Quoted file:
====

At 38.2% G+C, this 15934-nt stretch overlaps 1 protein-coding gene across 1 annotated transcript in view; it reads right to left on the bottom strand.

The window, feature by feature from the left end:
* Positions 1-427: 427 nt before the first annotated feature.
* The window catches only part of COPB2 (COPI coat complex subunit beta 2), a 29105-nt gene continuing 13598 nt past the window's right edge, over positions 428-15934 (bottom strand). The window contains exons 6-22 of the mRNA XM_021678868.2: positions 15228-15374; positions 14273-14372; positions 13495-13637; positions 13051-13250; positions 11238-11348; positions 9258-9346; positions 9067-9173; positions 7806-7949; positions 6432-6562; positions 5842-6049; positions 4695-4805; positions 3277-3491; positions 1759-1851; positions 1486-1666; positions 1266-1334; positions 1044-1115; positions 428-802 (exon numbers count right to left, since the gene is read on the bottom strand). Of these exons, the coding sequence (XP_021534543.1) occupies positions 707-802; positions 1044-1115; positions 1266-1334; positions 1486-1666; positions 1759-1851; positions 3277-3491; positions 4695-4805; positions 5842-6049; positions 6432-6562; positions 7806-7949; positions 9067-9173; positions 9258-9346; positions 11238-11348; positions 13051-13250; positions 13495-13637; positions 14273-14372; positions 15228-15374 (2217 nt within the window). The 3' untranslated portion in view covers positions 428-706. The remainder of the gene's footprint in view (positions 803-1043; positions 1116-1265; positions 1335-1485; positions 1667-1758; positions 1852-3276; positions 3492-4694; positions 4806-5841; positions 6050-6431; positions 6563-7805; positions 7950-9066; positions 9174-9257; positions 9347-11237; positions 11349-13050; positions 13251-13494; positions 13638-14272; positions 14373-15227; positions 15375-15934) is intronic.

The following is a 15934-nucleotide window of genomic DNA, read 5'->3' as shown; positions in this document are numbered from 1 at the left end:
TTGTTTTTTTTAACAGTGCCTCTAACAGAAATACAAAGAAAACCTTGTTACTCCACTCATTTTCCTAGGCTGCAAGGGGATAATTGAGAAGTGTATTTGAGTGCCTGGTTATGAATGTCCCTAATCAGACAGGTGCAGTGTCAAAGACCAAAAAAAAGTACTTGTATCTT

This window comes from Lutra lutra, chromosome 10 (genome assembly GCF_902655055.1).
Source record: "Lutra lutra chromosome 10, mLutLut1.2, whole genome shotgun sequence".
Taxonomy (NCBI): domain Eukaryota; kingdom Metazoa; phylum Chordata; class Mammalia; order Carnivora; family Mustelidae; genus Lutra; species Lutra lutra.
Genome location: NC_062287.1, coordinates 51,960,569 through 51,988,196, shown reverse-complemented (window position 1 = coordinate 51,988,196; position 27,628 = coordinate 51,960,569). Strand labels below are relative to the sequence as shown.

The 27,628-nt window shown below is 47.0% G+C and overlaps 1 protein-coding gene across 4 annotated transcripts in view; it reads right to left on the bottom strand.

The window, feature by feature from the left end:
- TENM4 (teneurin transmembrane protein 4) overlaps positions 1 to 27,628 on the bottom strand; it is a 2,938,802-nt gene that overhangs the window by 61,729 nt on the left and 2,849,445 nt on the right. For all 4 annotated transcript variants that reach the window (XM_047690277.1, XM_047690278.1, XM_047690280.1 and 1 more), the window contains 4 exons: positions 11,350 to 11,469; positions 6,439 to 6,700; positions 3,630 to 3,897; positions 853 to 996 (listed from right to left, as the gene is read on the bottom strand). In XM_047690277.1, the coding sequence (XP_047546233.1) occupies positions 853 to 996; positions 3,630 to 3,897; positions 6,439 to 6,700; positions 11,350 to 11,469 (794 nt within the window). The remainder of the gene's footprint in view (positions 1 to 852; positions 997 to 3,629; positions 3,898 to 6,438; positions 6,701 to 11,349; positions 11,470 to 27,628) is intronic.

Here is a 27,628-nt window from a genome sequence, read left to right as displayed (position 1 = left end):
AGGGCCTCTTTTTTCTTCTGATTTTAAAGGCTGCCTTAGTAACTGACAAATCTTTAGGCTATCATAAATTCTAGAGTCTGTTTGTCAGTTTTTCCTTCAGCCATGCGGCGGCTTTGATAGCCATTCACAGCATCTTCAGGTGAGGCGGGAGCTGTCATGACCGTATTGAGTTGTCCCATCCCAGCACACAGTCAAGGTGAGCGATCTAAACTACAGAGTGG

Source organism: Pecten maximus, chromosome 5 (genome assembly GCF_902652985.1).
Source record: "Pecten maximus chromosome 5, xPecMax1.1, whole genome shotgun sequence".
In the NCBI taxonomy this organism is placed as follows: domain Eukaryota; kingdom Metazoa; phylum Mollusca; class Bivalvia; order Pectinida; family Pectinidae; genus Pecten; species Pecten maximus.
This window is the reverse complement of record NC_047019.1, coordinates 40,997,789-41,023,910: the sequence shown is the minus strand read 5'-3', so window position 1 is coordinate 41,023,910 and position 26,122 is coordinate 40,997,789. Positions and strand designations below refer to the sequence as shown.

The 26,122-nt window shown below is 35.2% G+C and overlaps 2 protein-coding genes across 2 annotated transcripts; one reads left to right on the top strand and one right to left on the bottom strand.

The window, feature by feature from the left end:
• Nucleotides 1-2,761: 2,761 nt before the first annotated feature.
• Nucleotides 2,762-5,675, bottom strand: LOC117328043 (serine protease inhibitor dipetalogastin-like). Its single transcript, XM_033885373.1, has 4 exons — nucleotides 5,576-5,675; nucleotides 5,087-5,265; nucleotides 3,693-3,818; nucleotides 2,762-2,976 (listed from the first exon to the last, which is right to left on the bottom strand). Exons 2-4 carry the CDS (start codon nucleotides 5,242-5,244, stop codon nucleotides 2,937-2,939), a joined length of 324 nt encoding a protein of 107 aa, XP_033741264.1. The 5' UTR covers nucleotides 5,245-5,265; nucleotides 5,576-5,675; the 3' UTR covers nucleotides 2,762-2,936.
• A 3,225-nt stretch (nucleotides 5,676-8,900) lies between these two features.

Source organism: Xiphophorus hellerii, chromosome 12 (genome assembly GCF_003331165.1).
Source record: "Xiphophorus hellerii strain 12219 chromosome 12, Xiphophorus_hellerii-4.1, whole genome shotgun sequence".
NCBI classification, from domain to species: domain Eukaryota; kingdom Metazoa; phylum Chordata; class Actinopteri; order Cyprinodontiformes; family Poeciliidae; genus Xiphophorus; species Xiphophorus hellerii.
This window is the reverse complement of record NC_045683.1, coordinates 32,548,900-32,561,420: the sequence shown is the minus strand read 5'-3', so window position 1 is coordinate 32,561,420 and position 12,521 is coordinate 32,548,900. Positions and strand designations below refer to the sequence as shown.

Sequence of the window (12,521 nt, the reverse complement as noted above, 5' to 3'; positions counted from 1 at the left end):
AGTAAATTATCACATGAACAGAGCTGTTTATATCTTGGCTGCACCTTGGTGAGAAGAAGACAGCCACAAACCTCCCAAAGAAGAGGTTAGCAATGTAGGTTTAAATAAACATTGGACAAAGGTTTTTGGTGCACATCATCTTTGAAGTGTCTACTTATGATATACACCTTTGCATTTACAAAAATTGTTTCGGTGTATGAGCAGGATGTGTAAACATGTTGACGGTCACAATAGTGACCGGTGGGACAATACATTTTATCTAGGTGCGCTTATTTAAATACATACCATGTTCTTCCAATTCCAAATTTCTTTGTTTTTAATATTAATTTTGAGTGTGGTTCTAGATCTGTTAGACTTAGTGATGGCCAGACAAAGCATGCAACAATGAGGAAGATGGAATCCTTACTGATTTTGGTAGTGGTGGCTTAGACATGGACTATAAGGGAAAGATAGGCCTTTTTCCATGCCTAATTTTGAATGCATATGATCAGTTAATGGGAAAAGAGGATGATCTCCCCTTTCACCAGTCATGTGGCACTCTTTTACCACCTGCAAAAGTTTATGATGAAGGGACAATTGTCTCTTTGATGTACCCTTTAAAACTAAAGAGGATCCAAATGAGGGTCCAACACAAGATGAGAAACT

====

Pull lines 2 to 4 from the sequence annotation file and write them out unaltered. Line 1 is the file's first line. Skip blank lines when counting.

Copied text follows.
The window, feature by feature from the left end:
* Positions 1-427: 427 nt before the first annotated feature.
* The window catches only part of COPB2 (COPI coat complex subunit beta 2), a 29105-nt gene continuing 13598 nt past the window's right edge, over positions 428-15934 (bottom strand). The window contains exons 6-22 of the mRNA XM_021678868.2: positions 15228-15374; positions 14273-14372; positions 13495-13637; positions 13051-13250; positions 11238-11348; positions 9258-9346; positions 9067-9173; positions 7806-7949; positions 6432-6562; positions 5842-6049; positions 4695-4805; positions 3277-3491; positions 1759-1851; positions 1486-1666; positions 1266-1334; positions 1044-1115; positions 428-802 (exon numbers count right to left, since the gene is read on the bottom strand). Of these exons, the coding sequence (XP_021534543.1) occupies positions 707-802; positions 1044-1115; positions 1266-1334; positions 1486-1666; positions 1759-1851; positions 3277-3491; positions 4695-4805; positions 5842-6049; positions 6432-6562; positions 7806-7949; positions 9067-9173; positions 9258-9346; positions 11238-11348; positions 13051-13250; positions 13495-13637; positions 14273-14372; positions 15228-15374 (2217 nt within the window). The 3' untranslated portion in view covers positions 428-706. The remainder of the gene's footprint in view (positions 803-1043; positions 1116-1265; positions 1335-1485; positions 1667-1758; positions 1852-3276; positions 3492-4694; positions 4806-5841; positions 6050-6431; positions 6563-7805; positions 7950-9066; positions 9174-9257; positions 9347-11237; positions 11349-13050; positions 13251-13494; positions 13638-14272; positions 14373-15227; positions 15375-15934) is intronic.